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"The Mind at 3 Miles an Hour"

"The Mind at 3 Miles an Hour"

Where are you walking? And with whom?

by Erika Block

Wanderlust, by Rebecca Solnit,  has had more impact in my life than any single book I've read. It actually changed my life,  in a wandering kind of way. It inspired a multi-year theatre project  that, ironically, led to my interest in learning about technology for mapping and storytelling, which sent me back to grad school, which  led to me founding a couple of tech startups. Which led to Sticky Lab.

Ironically, because as Solnit writes, “I suspect that the mind, like the feet, works at about three miles an hour. If this is so, then modern life is moving faster than the speed of thought, or thoughtfulness.”  

Modern life moves fast, often in thoughtless ways, mostly as a result of how we've adopted modern technology. Wanderlust implies that we lose possibility when we live in a world of interiors, enabled by speedy technology,  focused on speedy growth, rather than walking through the world, engaged and sometimes finding what we didn't know we were looking for.

In her chapter The Mind at 3 Miles an Hour, Solnit discusses European philosophers whose walks may have lubricated the ideas that shaped western culture.  "Walking shares with making and working that crucial element of engagement of the body and the mind with the world."

She goes on to discuss the disconnection of our bodies from the world we live in, concluding: "If there is a history of walking, then it too has come to a place where the road falls off, a place where there is no public space and the landscape is being paved over, where leisure is shrinking and being crushed under the anxiety to produce, where bodies are not in the world but indoors in cars and buildings, and an apotheosis of speed makes those bodies seem anachronistic or feeble."

A reality which has been brilliantly illuminated during a  year of  pandemic, is how unavoidably connected our bodies are to communities, to our work, to other people. Being among people in these interior landscapes became dangerous. And yet, to be safe, we've become even more entrenched in our  tech-assisted interiors.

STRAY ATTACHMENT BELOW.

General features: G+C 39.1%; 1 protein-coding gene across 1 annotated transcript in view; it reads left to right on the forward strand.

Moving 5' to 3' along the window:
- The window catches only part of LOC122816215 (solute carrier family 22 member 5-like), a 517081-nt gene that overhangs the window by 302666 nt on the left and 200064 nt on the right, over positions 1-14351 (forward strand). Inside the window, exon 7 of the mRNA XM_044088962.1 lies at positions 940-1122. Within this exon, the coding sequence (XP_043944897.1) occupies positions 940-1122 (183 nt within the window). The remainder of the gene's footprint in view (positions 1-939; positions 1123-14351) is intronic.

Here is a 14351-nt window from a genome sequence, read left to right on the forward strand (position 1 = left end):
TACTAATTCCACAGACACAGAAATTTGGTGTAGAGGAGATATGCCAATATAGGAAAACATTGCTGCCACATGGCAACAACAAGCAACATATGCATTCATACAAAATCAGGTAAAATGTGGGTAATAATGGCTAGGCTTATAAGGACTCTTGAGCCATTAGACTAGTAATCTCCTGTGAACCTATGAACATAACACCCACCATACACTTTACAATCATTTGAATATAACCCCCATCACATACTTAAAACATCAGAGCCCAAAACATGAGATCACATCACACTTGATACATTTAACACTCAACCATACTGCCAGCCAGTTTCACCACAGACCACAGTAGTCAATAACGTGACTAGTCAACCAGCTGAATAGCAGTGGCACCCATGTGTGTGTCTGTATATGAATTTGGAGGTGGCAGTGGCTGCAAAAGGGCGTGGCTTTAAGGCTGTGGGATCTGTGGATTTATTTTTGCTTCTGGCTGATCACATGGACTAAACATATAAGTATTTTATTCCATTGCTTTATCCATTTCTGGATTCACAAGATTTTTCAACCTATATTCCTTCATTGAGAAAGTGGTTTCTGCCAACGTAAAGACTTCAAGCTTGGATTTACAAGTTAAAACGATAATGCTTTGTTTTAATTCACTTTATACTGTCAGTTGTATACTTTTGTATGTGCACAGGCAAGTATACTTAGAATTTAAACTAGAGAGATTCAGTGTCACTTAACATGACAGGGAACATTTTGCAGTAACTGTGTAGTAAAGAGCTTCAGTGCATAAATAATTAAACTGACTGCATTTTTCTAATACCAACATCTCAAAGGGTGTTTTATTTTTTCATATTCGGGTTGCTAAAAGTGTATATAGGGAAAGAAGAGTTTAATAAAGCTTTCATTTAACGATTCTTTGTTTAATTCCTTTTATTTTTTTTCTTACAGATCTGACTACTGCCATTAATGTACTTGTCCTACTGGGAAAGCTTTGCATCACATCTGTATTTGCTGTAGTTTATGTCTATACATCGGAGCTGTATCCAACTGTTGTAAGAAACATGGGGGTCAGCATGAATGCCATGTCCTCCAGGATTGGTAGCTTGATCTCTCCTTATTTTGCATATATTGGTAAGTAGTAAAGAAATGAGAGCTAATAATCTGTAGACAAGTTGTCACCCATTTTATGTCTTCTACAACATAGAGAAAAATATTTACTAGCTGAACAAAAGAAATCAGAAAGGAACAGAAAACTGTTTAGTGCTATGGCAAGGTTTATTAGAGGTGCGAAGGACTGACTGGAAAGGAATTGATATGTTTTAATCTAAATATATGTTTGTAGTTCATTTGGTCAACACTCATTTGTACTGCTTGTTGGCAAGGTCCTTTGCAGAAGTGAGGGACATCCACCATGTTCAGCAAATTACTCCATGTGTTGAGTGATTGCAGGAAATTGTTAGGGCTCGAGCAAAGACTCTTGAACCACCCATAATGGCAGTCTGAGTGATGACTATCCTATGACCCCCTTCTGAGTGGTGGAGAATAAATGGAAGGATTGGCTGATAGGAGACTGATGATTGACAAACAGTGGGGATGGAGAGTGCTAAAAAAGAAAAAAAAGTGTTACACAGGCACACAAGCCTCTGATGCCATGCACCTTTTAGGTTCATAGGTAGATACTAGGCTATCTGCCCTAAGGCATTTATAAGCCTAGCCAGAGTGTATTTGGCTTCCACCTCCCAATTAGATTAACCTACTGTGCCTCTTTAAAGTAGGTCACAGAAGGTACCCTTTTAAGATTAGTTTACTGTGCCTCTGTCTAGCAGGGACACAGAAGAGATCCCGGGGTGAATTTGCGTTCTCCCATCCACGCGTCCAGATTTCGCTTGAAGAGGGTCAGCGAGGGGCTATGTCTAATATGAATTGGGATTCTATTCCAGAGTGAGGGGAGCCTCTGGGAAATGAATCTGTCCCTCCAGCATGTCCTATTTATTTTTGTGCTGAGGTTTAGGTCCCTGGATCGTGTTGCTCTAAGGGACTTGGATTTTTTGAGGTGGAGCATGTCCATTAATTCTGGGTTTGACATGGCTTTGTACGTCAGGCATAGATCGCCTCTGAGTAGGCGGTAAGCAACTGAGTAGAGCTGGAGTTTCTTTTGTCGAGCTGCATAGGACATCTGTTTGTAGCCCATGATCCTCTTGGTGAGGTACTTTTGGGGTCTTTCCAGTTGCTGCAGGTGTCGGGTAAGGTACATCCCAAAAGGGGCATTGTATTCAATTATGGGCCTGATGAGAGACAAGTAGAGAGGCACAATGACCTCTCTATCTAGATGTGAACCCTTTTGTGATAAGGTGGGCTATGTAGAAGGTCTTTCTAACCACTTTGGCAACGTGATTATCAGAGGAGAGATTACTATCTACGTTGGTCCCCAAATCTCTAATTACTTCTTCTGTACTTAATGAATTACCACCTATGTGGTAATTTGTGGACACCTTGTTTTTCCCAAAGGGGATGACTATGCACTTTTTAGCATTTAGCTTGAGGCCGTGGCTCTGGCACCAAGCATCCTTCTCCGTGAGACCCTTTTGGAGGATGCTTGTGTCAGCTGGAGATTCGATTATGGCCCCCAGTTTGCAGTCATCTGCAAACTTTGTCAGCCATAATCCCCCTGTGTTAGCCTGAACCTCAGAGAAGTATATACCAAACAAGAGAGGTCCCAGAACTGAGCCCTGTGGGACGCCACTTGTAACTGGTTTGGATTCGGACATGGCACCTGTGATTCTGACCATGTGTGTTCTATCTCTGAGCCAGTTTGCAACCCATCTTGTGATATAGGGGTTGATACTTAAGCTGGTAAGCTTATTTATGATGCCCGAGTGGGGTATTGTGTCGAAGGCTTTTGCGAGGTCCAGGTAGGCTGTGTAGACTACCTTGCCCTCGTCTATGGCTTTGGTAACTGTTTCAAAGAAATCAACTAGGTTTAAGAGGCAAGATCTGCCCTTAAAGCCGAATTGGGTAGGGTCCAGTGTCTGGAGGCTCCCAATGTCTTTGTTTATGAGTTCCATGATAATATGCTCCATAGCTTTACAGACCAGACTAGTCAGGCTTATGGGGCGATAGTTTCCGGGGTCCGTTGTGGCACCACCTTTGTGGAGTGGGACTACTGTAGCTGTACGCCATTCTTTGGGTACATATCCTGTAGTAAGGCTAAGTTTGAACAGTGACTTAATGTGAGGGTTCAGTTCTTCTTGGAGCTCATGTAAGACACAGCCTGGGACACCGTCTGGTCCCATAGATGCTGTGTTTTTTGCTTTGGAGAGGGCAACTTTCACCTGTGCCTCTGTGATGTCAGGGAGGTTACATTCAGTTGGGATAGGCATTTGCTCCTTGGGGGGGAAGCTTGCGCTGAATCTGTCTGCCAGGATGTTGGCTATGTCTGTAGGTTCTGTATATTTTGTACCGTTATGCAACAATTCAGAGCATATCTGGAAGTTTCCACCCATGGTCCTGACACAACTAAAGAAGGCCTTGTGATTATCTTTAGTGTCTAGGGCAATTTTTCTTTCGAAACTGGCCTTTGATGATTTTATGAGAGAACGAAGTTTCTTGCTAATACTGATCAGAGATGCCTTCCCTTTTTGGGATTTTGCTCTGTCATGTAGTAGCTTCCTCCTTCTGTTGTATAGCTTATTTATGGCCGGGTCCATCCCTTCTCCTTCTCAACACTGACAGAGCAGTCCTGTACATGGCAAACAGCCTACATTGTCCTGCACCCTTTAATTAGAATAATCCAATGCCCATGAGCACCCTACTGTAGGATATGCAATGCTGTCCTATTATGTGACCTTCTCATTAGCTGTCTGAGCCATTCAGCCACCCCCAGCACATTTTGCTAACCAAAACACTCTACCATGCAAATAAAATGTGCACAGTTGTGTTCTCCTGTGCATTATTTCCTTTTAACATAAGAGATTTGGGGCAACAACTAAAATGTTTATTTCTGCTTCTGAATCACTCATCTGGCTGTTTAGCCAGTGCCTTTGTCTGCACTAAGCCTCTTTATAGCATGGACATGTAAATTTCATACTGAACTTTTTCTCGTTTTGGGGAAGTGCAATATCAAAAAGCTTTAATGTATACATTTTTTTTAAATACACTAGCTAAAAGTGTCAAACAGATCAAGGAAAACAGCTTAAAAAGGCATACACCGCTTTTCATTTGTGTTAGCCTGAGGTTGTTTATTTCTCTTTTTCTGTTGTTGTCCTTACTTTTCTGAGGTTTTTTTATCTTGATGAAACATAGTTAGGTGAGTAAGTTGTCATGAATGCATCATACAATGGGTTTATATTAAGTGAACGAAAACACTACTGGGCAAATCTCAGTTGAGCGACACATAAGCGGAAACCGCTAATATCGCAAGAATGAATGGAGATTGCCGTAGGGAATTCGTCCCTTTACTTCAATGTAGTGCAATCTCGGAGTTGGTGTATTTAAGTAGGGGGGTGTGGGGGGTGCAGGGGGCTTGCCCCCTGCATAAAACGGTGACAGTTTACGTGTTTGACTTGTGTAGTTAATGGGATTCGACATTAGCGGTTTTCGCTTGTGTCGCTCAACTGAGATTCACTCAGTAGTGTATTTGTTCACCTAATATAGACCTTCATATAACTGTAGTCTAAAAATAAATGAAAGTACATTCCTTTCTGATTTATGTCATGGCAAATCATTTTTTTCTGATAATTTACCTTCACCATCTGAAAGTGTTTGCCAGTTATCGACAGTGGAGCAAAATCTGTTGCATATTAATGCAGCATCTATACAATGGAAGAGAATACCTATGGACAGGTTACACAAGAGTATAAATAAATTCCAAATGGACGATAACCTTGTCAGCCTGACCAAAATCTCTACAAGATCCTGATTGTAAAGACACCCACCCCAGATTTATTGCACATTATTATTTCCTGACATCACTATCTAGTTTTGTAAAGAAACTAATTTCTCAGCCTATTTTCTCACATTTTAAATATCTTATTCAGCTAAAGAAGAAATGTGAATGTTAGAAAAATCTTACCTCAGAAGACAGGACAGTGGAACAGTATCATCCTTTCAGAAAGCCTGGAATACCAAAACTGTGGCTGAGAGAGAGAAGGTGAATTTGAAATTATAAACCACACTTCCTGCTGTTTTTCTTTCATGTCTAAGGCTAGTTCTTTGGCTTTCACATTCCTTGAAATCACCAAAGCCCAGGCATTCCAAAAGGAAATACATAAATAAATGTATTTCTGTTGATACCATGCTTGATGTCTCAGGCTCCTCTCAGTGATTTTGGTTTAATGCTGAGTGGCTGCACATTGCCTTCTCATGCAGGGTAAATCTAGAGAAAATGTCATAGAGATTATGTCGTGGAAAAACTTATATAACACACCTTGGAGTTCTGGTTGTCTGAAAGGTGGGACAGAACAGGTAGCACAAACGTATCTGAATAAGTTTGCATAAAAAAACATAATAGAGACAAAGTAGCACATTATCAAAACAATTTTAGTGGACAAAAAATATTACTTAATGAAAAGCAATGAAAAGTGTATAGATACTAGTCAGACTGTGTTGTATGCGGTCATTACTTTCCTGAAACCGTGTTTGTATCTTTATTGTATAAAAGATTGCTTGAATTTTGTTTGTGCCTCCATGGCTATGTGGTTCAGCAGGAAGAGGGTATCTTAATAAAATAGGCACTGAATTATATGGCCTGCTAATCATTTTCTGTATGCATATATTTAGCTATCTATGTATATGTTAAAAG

The flip side is that many people have spent more time outside walking, as a safe way to be out in the world and with others. Or to escape from others, as the case may be.

Walking bring back the possibilities of wandering, with its potential for new discoveries and opportunities.

"The imagination has both shaped and been shaped by the spaces it passes through on two feet. Walking has created paths, roads, trade routes; generated maps, guidebooks, gear, and, further afield, a vast library of walking stories and poems, of pilgrimages, mountaineering expeditions, meanders, and summer picnics."

Further readings

The Walking Project
a selection of performance, audience, jam session, workshop, walking and installation photos from The Walking Project.
Weaving a tread thread
The first steps of the Walk & Squawk Performance Project’s latest endeavor aren’t baby steps. Rather, The Walking Project: First Steps, is an experimental, broad-reaching multimedia event, not to mention a tremendously creative and ambitious undertaking.
The New Yorker Recommends: Rebecca Solnit’s Ode to Walking
“Wanderlust,” published in 2000, is a requiem for the disappearing practice—a “subversive detour.”
Wanderlust: Rebecca Solnit on How Walking Vitalizes the Meanderings of the Mind
“I suspect that the mind, like the feet, works at about three miles an hour. If this is so, then modern life is moving faster than the speed of thought, or thoughtfulness.”
Stanford study finds walking improves creativity
Stanford researchers found that walking boosts creative inspiration. They examined creativity levels of people while they walked versus while they sat. A person’s creative output increased by an average of 60 percent when walking.